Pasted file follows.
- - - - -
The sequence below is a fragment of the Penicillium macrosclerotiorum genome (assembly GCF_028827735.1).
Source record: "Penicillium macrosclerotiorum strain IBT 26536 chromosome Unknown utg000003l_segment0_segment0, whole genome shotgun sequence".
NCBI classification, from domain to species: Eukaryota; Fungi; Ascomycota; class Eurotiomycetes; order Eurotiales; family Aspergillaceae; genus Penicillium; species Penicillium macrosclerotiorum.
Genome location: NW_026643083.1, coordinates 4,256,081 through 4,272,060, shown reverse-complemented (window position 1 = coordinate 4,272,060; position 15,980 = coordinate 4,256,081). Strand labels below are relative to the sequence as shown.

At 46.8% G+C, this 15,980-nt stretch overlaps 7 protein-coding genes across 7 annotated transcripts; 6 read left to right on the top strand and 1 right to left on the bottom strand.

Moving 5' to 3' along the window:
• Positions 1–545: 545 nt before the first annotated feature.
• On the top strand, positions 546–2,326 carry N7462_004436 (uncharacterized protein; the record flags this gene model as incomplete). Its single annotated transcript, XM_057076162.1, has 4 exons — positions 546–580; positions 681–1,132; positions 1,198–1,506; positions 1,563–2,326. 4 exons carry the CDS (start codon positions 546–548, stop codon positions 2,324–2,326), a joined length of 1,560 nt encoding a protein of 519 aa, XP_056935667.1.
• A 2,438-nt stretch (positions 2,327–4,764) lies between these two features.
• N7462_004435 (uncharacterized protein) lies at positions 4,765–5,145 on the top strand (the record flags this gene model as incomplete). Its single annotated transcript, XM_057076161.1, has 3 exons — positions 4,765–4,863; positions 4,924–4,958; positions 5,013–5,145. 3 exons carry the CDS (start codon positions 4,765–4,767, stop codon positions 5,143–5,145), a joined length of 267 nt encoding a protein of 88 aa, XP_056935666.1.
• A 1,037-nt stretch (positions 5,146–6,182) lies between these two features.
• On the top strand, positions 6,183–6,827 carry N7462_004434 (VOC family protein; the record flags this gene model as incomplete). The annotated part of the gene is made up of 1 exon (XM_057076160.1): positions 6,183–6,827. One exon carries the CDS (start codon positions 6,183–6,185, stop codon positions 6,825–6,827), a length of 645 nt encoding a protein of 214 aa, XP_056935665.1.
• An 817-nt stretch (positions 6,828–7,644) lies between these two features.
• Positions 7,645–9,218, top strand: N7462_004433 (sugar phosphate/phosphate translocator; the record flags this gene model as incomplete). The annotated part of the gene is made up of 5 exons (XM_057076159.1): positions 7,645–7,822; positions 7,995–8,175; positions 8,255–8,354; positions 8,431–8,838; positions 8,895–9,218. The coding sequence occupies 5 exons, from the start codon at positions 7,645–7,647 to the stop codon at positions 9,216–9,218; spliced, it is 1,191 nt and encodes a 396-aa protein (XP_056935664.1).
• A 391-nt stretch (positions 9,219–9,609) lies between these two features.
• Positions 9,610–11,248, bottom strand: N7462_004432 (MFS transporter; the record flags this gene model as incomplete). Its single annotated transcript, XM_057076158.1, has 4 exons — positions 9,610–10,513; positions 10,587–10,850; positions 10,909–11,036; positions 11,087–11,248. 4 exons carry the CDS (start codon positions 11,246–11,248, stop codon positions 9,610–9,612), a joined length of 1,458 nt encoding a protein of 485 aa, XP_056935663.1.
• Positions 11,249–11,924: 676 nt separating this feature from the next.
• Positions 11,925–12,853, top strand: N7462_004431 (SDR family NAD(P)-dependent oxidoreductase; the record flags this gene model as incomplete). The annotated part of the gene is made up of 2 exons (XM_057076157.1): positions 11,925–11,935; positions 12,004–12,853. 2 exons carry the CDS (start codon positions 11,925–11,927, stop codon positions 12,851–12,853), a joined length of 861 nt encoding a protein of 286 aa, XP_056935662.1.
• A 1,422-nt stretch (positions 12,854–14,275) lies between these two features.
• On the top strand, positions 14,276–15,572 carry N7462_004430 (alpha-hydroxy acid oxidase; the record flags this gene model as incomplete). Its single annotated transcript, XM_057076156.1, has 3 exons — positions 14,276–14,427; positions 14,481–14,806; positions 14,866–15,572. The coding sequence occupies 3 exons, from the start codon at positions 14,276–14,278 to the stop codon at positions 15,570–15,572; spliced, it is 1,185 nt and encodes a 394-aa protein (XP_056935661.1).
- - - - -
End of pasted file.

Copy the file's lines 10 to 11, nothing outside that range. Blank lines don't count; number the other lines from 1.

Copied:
• N7462_004435 (uncharacterized protein) lies at positions 4,765–5,145 on the top strand (the record flags this gene model as incomplete). Its single annotated transcript, XM_057076161.1, has 3 exons — positions 4,765–4,863; positions 4,924–4,958; positions 5,013–5,145. 3 exons carry the CDS (start codon positions 4,765–4,767, stop codon positions 5,143–5,145), a joined length of 267 nt encoding a protein of 88 aa, XP_056935666.1.
• A 1,037-nt stretch (positions 5,146–6,182) lies between these two features.